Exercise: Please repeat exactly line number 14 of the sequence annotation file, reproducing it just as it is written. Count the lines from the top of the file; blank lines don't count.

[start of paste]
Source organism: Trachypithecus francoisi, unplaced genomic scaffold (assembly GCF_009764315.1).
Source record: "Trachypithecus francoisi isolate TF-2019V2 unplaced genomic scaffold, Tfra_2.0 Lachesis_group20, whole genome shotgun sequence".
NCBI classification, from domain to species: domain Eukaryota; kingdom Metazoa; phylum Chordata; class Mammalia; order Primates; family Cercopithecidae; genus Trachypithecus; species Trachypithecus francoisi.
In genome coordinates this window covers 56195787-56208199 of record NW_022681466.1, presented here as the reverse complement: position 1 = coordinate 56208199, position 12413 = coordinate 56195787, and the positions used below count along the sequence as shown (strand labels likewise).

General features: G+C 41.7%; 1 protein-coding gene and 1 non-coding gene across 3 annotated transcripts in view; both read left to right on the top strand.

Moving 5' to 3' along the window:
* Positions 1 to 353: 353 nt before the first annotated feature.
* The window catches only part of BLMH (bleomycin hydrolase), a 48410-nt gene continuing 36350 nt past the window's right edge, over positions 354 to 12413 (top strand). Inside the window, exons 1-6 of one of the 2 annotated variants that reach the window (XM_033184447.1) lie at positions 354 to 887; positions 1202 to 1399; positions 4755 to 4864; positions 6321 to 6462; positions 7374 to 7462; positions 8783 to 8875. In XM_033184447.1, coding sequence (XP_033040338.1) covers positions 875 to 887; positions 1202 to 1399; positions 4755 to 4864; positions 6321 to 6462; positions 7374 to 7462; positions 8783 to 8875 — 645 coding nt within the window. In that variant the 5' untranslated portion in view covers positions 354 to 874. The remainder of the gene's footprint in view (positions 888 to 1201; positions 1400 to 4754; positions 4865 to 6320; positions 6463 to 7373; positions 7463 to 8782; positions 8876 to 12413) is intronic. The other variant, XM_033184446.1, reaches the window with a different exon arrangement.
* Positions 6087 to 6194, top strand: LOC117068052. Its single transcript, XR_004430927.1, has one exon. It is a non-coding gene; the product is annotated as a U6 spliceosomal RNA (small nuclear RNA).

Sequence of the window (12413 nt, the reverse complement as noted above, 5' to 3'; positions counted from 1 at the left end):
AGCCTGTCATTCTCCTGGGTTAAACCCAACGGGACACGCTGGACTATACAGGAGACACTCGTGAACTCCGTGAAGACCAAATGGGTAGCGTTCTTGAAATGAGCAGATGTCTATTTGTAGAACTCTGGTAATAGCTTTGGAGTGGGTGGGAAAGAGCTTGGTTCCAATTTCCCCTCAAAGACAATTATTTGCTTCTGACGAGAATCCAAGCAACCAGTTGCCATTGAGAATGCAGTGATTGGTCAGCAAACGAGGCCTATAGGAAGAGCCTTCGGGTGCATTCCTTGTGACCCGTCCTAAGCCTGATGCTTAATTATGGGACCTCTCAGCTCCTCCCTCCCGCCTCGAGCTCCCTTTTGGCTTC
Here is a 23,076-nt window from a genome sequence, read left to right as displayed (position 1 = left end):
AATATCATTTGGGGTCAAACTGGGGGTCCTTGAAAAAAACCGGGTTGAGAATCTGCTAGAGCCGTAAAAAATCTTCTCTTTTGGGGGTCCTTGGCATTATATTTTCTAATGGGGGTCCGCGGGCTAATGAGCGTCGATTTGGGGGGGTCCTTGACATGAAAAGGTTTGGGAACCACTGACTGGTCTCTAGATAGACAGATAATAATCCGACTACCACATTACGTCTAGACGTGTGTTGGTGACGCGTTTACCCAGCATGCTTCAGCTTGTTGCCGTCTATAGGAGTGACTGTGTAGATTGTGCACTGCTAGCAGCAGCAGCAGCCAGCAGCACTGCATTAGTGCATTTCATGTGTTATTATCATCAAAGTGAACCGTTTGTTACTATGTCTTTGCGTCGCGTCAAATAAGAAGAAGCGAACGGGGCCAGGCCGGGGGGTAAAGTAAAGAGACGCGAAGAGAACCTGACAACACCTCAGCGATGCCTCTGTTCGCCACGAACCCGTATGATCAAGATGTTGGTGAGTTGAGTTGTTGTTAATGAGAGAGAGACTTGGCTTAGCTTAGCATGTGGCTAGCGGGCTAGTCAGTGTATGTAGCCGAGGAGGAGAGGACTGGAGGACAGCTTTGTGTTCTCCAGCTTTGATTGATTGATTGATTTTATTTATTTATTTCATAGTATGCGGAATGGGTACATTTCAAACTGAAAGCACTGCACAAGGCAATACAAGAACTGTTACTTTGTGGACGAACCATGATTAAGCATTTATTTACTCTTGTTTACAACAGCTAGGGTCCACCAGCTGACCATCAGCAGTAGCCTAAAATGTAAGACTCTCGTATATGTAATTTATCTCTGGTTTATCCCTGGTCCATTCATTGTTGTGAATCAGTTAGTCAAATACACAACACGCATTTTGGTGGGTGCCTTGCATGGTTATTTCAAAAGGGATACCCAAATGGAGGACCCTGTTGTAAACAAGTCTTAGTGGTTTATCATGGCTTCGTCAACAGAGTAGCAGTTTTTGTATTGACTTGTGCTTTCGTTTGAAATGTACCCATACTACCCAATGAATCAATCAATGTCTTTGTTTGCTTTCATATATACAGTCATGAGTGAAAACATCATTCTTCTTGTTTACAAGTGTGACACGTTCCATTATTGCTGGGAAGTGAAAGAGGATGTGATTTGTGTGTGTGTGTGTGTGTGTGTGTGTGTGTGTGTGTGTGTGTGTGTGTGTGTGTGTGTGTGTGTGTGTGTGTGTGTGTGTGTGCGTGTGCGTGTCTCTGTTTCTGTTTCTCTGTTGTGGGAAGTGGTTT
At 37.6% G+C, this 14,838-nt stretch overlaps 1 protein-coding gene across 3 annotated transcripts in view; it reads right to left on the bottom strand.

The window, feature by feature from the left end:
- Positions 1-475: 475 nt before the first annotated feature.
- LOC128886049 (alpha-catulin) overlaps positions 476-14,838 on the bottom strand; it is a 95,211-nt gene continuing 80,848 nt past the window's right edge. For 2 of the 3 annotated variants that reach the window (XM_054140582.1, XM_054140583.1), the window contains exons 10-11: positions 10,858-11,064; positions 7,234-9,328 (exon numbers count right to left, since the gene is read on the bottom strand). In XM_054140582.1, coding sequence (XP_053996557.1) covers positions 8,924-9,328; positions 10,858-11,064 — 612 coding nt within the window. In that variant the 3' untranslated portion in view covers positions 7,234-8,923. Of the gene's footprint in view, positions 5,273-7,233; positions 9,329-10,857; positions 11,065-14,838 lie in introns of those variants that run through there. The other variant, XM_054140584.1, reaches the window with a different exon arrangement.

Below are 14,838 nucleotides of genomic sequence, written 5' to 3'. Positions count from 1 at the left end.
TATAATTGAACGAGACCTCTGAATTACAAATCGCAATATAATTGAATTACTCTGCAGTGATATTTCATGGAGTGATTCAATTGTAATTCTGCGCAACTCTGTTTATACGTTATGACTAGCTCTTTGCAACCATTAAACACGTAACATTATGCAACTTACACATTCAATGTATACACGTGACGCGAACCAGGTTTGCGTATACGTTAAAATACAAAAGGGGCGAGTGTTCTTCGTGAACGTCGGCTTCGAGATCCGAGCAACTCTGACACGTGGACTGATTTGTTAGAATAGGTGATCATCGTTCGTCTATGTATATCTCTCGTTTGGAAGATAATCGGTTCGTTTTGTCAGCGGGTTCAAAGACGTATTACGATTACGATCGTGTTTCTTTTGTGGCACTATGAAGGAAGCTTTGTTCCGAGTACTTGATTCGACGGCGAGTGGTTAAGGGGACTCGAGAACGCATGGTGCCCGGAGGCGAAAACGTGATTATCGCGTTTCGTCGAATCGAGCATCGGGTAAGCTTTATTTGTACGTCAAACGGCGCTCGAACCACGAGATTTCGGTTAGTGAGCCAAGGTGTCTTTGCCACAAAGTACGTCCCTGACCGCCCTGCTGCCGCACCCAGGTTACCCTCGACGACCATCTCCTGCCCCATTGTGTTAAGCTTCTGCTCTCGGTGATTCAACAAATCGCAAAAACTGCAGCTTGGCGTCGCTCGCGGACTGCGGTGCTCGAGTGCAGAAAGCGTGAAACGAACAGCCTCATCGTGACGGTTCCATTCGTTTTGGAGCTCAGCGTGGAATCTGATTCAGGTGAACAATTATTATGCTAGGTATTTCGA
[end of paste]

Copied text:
At 37.6% G+C, this 14,838-nt stretch overlaps 1 protein-coding gene across 3 annotated transcripts in view; it reads right to left on the bottom strand.